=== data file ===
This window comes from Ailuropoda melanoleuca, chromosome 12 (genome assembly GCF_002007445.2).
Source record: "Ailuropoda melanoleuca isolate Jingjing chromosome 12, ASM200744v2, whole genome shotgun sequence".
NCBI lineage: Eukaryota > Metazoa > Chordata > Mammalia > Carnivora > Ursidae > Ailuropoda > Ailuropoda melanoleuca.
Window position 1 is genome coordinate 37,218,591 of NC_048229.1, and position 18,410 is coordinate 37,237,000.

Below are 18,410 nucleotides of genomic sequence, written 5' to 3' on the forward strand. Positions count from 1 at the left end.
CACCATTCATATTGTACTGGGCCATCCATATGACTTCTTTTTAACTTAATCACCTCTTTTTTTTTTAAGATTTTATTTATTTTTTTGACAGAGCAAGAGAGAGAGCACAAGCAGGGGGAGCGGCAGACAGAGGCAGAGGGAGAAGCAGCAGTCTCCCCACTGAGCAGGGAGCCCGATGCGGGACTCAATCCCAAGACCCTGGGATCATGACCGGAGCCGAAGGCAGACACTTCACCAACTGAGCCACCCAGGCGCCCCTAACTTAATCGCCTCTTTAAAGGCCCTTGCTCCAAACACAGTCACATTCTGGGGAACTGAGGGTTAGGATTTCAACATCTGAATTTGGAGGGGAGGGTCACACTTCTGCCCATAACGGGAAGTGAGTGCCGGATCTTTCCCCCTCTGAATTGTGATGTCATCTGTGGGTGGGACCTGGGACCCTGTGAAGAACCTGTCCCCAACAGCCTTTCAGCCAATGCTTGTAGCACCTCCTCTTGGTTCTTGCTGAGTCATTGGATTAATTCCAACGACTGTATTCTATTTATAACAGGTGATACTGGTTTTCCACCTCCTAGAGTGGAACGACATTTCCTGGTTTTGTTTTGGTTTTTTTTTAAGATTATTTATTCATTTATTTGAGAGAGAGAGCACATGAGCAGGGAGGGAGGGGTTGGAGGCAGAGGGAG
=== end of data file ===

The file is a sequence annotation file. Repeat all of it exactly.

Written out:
This window comes from Ailuropoda melanoleuca, chromosome 12 (genome assembly GCF_002007445.2).
Source record: "Ailuropoda melanoleuca isolate Jingjing chromosome 12, ASM200744v2, whole genome shotgun sequence".
NCBI lineage: Eukaryota > Metazoa > Chordata > Mammalia > Carnivora > Ursidae > Ailuropoda > Ailuropoda melanoleuca.
Window position 1 is genome coordinate 37,218,591 of NC_048229.1, and position 18,410 is coordinate 37,237,000.

Below are 18,410 nucleotides of genomic sequence, written 5' to 3' on the forward strand. Positions count from 1 at the left end.
CACCATTCATATTGTACTGGGCCATCCATATGACTTCTTTTTAACTTAATCACCTCTTTTTTTTTTAAGATTTTATTTATTTTTTTGACAGAGCAAGAGAGAGAGCACAAGCAGGGGGAGCGGCAGACAGAGGCAGAGGGAGAAGCAGCAGTCTCCCCACTGAGCAGGGAGCCCGATGCGGGACTCAATCCCAAGACCCTGGGATCATGACCGGAGCCGAAGGCAGACACTTCACCAACTGAGCCACCCAGGCGCCCCTAACTTAATCGCCTCTTTAAAGGCCCTTGCTCCAAACACAGTCACATTCTGGGGAACTGAGGGTTAGGATTTCAACATCTGAATTTGGAGGGGAGGGTCACACTTCTGCCCATAACGGGAAGTGAGTGCCGGATCTTTCCCCCTCTGAATTGTGATGTCATCTGTGGGTGGGACCTGGGACCCTGTGAAGAACCTGTCCCCAACAGCCTTTCAGCCAATGCTTGTAGCACCTCCTCTTGGTTCTTGCTGAGTCATTGGATTAATTCCAACGACTGTATTCTATTTATAACAGGTGATACTGGTTTTCCACCTCCTAGAGTGGAACGACATTTCCTGGTTTTGTTTTGGTTTTTTTTTAAGATTATTTATTCATTTATTTGAGAGAGAGAGCACATGAGCAGGGAGGGAGGGGTTGGAGGCAGAGGGAG